Sunday, October 18, 2015

Oracle Troubleshooting: ORA-01114, ORA-01110, ORA-27091, ORA-27041

During troubleshooting on an issue in Oracle DB I was getting these errors:

sqlplus / as sysdba

SQL> startup
ORACLE instance started.

Total System Global Area 1068937216 bytes
Fixed Size      2233344 bytes
Variable Size    809503744 bytes
Database Buffers   251658240 bytes
Redo Buffers      5541888 bytes
Database mounted.
ORA-01114: IO error writing block to file 5 (block # 1)
ORA-01110: data file 5: '/data/oracle/bb/bb1.dbf'
ORA-27091: unable to queue I/O
ORA-27041: unable to open file
Linux-x86_64 Error: 13: Permission denied
Additional information: 3

I changed the permissions to data file and problem solved:

sudo chmod 660 /data/oracle/bb/bb1.dbf

sqlplus / as sysdba

SQL*Plus: Release Production on Fri Oct 16 17:59:36 2015

Copyright (c) 1982, 2011, Oracle.  All rights reserved.

Connected to:
Oracle Database 11g Express Edition Release - 64bit Production

SQL> startup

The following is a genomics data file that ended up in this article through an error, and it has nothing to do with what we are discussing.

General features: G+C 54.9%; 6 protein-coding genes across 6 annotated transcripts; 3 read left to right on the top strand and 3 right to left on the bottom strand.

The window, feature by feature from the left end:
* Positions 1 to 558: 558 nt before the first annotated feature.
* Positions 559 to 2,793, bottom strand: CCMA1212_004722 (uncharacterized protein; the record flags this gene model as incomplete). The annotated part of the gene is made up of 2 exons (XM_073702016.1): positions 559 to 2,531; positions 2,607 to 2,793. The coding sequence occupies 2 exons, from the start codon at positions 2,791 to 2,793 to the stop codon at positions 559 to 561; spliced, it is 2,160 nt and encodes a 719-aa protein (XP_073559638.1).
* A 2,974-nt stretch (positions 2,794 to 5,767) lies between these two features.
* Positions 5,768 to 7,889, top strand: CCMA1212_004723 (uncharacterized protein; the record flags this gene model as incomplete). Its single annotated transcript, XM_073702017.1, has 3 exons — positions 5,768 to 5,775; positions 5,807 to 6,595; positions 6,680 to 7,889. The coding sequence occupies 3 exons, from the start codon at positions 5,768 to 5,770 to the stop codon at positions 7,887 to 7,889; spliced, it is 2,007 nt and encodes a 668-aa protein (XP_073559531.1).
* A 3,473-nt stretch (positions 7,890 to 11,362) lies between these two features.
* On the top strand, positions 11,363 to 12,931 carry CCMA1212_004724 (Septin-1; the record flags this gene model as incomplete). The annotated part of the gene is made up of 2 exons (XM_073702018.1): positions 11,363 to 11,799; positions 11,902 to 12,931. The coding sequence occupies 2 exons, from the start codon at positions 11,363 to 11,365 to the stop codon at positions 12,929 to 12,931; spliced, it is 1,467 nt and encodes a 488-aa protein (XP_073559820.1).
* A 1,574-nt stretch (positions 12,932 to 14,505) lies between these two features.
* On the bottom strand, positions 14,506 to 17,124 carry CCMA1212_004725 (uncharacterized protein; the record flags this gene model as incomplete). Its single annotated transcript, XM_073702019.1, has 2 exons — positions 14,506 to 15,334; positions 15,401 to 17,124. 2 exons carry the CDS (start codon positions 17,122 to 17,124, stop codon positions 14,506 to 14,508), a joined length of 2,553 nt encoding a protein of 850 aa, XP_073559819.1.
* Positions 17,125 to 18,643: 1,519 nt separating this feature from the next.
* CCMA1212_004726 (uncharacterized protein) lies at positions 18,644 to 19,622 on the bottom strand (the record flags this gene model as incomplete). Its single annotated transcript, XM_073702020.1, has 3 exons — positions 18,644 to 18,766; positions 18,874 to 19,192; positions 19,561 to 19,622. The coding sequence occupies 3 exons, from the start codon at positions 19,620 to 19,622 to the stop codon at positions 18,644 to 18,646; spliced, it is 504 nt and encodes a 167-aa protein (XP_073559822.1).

ORACLE instance started.

Total System Global Area 1068937216 bytes
Fixed Size      2233344 bytes
Variable Size    809503744 bytes
Database Buffers   251658240 bytes
Redo Buffers      5541888 bytes
Database mounted.
Database opened.

Friday, September 18, 2015

ATG QueryBuilder: How to create nested queries / subqueries

I had to deal a good amount of time finding a way to query repositoy items that would match some relationships among different item descriptors. I was trying to look for a way to perform a join over different item descriptors, but at the end was able to solved it in a nested queries fashion. You know,

the typical thing in SQL where you filter by matching a column from the result of another query:

SELECT column_name [, column_name ]
FROM   table1 [, table2 ]
WHERE  column_name OPERATOR
      (SELECT column_name [, column_name ]
      FROM table1 [, table2 ]

This in ATG can be done using a query builder operation called: createIncludesItemQuery. You can pass as parameter another query and the colum matching expression.

// Get guide items where tabs in the guide matches some other tabs query
RepositoryItemDescriptor guideRepositoryItemDescriptor = 
RepositoryView guidesRepositoryView = guideRepositoryItemDescriptor.getRepositoryView();               

QueryBuilder guidesQueryBuilder = guidesRepositoryView.getQueryBuilder();
QueryExpression tabsPropertyExpression =